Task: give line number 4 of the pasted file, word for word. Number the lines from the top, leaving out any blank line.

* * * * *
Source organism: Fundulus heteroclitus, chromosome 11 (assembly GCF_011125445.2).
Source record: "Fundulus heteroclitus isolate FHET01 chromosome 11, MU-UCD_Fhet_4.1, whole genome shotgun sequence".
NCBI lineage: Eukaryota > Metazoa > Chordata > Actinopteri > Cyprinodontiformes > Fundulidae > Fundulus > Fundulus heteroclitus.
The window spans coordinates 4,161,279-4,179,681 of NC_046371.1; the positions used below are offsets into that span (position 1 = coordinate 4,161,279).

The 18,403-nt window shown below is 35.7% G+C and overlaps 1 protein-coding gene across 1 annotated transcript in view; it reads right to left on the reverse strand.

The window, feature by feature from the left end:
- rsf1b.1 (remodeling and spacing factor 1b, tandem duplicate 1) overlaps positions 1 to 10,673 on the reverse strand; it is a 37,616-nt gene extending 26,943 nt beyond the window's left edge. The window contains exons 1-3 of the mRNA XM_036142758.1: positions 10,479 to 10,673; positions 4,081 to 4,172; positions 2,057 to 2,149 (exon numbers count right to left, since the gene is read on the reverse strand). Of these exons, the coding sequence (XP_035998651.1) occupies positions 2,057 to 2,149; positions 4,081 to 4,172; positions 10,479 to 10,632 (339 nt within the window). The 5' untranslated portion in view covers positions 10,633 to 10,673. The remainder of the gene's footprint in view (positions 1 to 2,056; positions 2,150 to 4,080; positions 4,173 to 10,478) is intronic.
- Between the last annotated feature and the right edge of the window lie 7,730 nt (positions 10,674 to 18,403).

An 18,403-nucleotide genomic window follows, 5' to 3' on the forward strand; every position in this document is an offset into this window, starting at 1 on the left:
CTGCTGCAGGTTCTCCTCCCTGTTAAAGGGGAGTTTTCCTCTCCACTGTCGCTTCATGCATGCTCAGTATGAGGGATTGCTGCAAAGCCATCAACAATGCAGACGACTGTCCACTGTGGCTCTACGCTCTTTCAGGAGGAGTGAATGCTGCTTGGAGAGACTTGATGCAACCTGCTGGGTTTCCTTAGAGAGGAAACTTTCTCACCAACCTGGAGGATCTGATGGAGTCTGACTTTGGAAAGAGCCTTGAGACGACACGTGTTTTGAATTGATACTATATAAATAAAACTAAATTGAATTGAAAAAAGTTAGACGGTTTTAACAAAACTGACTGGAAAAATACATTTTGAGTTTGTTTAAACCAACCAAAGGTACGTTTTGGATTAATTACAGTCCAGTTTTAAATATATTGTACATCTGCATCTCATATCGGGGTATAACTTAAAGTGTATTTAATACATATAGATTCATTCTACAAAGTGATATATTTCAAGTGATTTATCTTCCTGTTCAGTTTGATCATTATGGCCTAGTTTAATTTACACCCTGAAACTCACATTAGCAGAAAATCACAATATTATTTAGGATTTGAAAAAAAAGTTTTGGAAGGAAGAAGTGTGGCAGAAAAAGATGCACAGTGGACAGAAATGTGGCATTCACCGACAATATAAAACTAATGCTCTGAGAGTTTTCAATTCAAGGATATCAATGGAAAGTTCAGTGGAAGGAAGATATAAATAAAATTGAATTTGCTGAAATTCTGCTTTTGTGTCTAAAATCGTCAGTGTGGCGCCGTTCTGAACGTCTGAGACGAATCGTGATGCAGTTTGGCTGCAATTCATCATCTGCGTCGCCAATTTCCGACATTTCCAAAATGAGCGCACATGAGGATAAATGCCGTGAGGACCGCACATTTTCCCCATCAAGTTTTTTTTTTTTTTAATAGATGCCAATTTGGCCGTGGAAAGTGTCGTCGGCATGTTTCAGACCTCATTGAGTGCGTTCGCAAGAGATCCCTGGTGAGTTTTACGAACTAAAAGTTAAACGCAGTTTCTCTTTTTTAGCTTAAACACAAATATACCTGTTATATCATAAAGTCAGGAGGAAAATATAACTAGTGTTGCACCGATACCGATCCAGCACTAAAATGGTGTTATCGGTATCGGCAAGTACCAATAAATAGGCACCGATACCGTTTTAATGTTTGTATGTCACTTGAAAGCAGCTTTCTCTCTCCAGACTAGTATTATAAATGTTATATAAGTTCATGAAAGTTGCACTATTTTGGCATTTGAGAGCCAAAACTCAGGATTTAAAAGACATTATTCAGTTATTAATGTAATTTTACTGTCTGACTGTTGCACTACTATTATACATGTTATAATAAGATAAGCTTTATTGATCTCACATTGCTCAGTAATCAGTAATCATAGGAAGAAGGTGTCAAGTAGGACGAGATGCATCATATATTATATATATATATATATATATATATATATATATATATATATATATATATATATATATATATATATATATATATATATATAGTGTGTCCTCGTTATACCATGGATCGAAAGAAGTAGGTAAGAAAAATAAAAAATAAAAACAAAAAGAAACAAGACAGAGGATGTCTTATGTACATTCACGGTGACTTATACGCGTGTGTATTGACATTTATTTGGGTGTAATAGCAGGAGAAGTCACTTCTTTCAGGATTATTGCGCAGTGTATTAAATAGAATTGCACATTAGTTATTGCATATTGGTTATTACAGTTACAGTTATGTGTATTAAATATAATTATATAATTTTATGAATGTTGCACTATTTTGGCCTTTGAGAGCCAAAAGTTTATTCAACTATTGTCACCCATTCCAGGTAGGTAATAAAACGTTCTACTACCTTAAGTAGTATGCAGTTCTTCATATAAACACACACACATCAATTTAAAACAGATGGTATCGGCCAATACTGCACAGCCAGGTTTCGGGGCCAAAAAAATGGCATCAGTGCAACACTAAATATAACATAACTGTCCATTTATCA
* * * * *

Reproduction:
The window spans coordinates 4,161,279-4,179,681 of NC_046371.1; the positions used below are offsets into that span (position 1 = coordinate 4,161,279).